In recent months, there has been much talk of 5G: when would networks be deployed, which operators were testing what, and which region would lead the 5G race? As the costs and complexities of rolling out the next generation standard have crystallized, however, the industry’s attitude has sobered. As such, 2019 will be a year for LTE, and in my estimation, this is how it will pan out.
4.5G for today and tomorrow
The industrial IoT requires always-on, ultra-low latency, ultra-reliable and ultra-secure cellular connectivity. It must be robust and reliable: failures, poor coverage and outages could risk revenues and safety. In 2019, we’ll therefore see demand from the sector for 4.5G, which can co-exist with 5G and will continue to be used for years to come. Networks will be inherently scalable and able to support a range of different radio frequencies.
Venue owners step up with LTE
The demand for high-capacity in-building coverage will continue to grow; most of us now expect to be able to use our phones wherever we go. The demand for in-building coverage will continue to rise, and venue owners will view adequate mobile coverage as a means of unlocking value-added in-venue services, such as dedicated apps. Building owners have long asked mobile operators for dedicated indoor cellular coverage, but little progress has been made.
As such, we’ll see a growing number of owners taking LTE coverage into their own hands. These parties will require value-added resellers and systems integrators to develop cost-effective, multi-operator networks — the neutral host model.
Infrastructure-sharing gains acceptance
For years, operators have been reluctant to share hardware and network infrastructure and have instead worked independently. However, the costs involved with building, deploying and maintaining network infrastructure mean that in many cases, this approach is no longer tenable.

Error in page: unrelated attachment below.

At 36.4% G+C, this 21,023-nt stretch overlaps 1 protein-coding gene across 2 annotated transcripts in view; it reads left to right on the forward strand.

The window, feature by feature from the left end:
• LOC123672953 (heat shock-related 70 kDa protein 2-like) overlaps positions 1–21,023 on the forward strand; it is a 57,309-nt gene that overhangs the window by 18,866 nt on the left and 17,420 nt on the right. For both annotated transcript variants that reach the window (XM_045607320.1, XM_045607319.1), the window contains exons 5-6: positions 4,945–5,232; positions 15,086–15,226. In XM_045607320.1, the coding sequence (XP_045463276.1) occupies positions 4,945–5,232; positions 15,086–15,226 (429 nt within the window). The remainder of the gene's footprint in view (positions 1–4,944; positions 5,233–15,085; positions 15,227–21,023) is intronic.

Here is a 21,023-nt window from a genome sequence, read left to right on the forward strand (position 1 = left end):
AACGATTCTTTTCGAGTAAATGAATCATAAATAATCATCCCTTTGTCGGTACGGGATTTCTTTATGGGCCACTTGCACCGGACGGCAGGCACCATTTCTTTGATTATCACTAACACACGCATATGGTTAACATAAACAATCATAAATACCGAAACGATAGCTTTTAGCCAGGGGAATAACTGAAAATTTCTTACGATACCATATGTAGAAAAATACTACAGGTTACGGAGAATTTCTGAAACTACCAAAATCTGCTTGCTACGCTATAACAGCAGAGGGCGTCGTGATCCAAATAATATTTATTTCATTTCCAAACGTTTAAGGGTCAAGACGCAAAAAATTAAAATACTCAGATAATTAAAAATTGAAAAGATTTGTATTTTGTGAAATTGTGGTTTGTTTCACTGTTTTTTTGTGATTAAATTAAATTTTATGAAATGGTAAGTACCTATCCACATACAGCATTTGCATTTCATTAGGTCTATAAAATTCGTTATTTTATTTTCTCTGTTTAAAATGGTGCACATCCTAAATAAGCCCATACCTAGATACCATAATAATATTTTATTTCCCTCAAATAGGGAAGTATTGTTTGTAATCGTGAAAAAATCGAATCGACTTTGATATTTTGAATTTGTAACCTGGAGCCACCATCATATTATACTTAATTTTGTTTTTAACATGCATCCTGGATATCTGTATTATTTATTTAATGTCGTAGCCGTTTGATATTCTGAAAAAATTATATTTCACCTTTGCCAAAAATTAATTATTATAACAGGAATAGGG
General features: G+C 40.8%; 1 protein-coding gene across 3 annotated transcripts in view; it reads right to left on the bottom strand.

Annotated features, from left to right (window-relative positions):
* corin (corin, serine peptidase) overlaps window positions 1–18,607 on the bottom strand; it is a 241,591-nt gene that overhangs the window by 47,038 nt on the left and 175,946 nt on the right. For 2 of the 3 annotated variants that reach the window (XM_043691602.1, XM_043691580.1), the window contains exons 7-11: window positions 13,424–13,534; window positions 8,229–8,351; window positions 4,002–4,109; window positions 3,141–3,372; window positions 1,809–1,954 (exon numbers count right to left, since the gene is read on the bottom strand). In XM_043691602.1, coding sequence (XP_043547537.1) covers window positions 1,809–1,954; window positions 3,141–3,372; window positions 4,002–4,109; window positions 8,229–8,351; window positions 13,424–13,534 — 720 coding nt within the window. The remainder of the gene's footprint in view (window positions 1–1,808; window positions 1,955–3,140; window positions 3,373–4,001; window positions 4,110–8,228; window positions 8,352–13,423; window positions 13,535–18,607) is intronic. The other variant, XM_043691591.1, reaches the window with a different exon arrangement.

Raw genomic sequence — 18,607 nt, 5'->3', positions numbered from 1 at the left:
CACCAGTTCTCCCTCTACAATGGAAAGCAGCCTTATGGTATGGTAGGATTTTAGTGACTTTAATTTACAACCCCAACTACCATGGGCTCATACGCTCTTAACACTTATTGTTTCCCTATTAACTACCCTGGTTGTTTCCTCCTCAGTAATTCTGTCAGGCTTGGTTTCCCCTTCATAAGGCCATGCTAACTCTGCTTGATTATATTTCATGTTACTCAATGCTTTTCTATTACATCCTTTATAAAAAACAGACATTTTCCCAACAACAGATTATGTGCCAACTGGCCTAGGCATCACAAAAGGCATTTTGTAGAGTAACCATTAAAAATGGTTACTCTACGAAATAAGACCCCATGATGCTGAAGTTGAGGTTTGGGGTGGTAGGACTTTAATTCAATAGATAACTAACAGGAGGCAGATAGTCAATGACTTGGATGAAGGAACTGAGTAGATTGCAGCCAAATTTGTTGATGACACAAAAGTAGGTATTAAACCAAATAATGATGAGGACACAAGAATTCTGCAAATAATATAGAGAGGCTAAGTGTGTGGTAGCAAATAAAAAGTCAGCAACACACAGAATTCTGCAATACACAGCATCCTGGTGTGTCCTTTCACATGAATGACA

2019 will see growing acceptance in the industry of operators sharing infrastructure, in order to minimize costs and ensure that coverage demands from consumers and businesses can be met as quickly as possible. In the United Kingdom, we’ll see the results of Ofcom’s move — announced earlier this year — to introduce unrestricted access to Openreach’s underground ducts and telegraph poles, in order to expedite the deployment of fiber networks.
Networks, shared by multiple operators and created by large venues, will establish a blueprint for cost-effective in-building connectivity for the future.
Early benefits of LTE for emergency services
In 2019, we’ll see the results of investments in LTE public safety networks and the delivery of data services for emergency services. In the United States this October, AT&T announced the first LTE-enabled body cameras, yet these devices won’t be cheap. As such, we’ll need to see more hardware available at a lower price point, to enable the kind of image- and video-sharing the network has promised.
In the U.K., just how much progress is made in 2019 will depend on budget management. Current public safety infrastructure and solutions will need to be upgraded and certified, and connectivity must be guaranteed throughout the period of transition from TETRA to the new ESN.
C-RAN and MEC come together
Mission critical IoT – and IIoT – applications will require processing power to move closer to the end-user, due to the demand for ultra-reliable, ultra-low latency connectivity. Think of a case like remote robotic surgery, where there has to be almost no lag time, and data has to be sent, received and processed in real time. Processing this data in a remotely-located data center will not be enough; instead, processing power must move closer to the end-user. This is Mobile Edge Computing (MEC), and has been gaining momentum in recent years. It is, however, pretty expensive to deploy.
The C-RAN approach, whereby baseband processing is focused and managed in one central location away from a venue, has already been identified as the critical network architecture for supporting the connectivity needs of the IoT. In 2019, we’ll see the convergence of the two technologies, with operators able to make cost savings by deploying C-RAN and MEC infrastructure together, rather than having to make separate, costly investments.
Ingo Flomer is vice president for business development and technology at Cobham Wireless. – Infosurhoy